# Maps of free modules over a ring [closed]

(This is exercise 10 of chapter 2 of Atiyah and Macdonald.)

The exercise starts by asking me to prove that if $A^n\cong A^m$ then $n=m$ for any nonzero ring A. I managed to do that (by tensoring with the residue field of a maximal ideal to get some nice vector spaces) - however, I can't seem to reconcile why the following is not a counterexample.

Let $A$ denote $\mathbb Z^{\aleph_0}$, the ring of sequences of integers. Then the map $\phi:A^2\to A$ given by interleaving sequences is an isomorphism. (If two sequences interleaved are zero, then both sequences were zero. Hence, $\ker\phi=0$ Any sequence can be decomposed into its even and odd subsequences, in which case applying $\phi$ will reconstruct the original. Therefore $\mathrm{im}\ \phi=A$.) Nonetheless, 2>1. What am I missing?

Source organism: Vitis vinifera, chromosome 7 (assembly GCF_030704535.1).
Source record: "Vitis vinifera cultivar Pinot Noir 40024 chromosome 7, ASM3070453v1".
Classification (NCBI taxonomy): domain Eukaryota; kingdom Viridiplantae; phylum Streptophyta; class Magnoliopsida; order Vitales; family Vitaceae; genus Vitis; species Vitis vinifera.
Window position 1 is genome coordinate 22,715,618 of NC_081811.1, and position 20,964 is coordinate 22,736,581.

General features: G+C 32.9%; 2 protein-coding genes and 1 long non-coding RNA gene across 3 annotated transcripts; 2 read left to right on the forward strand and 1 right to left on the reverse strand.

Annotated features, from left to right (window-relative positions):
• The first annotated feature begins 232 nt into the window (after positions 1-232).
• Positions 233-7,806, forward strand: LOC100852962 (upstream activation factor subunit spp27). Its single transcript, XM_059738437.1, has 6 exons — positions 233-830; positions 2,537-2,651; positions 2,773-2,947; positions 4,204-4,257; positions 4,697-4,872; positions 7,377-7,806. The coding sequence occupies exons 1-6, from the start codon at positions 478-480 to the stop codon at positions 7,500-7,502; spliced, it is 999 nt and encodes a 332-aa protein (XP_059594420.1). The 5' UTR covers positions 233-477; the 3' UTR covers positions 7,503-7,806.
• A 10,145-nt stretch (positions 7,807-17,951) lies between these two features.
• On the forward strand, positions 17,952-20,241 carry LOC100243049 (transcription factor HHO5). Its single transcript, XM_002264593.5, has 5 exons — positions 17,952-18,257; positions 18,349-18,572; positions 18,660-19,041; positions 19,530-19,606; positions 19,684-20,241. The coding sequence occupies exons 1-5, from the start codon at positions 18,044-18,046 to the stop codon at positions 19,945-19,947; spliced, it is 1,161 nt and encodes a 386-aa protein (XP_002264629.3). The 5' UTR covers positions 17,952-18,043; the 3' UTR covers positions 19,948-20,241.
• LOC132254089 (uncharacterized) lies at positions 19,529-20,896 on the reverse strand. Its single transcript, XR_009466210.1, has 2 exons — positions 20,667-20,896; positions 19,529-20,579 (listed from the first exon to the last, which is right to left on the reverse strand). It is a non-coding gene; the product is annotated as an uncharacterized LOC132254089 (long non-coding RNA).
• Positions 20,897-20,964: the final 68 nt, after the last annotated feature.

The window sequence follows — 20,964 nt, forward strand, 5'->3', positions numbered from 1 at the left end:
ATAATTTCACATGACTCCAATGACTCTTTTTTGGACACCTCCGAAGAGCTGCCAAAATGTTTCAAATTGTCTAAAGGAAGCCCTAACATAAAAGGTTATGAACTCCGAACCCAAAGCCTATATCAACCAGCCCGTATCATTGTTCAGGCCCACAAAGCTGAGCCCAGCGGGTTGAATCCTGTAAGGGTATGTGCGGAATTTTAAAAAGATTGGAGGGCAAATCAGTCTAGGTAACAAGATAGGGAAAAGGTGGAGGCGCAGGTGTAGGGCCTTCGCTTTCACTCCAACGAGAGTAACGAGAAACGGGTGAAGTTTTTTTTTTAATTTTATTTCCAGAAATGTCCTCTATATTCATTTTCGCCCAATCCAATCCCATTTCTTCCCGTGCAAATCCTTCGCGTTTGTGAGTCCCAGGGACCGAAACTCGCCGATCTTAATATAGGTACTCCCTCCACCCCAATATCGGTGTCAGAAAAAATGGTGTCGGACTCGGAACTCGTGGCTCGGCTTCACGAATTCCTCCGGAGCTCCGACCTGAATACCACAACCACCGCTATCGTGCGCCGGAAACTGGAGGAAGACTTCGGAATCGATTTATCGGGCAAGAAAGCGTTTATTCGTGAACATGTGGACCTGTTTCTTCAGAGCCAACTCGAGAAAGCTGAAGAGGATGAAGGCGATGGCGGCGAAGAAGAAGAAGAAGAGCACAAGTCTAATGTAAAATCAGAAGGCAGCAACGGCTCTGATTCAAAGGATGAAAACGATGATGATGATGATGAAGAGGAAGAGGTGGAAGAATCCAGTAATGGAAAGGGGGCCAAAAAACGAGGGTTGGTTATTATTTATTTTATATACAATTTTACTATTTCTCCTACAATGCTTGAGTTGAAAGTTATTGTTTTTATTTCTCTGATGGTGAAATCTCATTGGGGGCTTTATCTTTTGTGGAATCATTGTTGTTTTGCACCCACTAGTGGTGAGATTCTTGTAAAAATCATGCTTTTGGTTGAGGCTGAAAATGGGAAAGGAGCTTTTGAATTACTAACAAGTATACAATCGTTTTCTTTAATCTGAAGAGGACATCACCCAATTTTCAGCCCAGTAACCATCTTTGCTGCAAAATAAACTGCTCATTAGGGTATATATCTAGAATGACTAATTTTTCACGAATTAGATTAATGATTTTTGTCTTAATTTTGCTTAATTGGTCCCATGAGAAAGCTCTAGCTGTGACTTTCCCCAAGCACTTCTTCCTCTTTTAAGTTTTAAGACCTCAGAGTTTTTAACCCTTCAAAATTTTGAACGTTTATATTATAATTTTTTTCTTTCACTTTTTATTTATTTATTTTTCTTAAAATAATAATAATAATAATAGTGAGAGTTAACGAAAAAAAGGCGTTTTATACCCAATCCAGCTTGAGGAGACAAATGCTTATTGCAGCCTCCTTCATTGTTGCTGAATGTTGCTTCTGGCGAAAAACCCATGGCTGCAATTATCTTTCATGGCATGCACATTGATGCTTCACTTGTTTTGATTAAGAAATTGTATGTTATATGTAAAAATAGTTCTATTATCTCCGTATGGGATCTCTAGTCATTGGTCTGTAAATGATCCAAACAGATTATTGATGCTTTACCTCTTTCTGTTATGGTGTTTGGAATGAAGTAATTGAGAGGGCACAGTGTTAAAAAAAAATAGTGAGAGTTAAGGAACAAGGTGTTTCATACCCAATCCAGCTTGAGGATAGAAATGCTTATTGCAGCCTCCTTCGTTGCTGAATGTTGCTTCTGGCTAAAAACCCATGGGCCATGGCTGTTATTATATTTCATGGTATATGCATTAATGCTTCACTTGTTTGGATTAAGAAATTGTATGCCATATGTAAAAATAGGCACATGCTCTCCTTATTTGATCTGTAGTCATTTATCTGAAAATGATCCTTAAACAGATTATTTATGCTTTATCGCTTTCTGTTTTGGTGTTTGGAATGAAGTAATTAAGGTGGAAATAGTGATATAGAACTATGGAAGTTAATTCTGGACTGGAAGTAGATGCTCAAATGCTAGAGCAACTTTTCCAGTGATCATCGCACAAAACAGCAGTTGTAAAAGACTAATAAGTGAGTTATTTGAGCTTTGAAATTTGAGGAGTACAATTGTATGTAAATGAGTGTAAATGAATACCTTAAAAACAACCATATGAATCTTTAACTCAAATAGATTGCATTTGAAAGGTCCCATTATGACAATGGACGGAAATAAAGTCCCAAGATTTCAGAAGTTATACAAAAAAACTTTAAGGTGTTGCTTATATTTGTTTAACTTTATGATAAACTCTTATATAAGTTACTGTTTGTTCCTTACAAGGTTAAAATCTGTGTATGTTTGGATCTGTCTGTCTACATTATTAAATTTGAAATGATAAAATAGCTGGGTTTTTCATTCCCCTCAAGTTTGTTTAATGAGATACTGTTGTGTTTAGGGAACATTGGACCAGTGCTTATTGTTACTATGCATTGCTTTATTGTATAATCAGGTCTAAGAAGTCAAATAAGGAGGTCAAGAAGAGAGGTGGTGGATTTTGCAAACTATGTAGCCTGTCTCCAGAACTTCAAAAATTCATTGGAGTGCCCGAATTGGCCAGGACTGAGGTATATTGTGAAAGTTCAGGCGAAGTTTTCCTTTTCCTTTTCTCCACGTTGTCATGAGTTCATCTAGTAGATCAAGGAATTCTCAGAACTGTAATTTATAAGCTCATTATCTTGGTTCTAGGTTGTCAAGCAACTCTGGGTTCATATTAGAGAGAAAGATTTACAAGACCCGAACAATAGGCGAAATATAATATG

• $\phi$ is an isomorphism of $\mathbb{Z}$-modules, but it isn't an isomorphism of $A$-modules. If you run through the proof of your exercise in this case you'll notice that e.g. the first factor of $A$ acts differently in the two modules. – Qiaochu Yuan Sep 5 '12 at 3:47
• Presumably "Noetherian" is needed here to ensure the existence of a maximal ideal? Or is there a different, non-Noetherian proof? – Will Sawin Sep 5 '12 at 5:30
• Will, maximal ideals are always there! :-) – Mariano Suárez-Álvarez Sep 5 '12 at 5:37
• Ah! So $\phi$ doesn't respect our scalar action of $A$. Thank you very much! – Xander Flood Sep 5 '12 at 15:27
• Xander, your proof of the exercise is absolutely correct, and Qiaochu's comment explains why the map $\varphi$ is not an $A$-module isomorphism. However, I wanted to point out that for non-commutative rings this result fails miserably. For example, if $A$ is the endomorphism ring of an infinite dimensional vector space then $A^2\cong A$. The idea in proving this isomorphism is very similar to the map you took above! – Pace Nielsen Sep 5 '12 at 15:28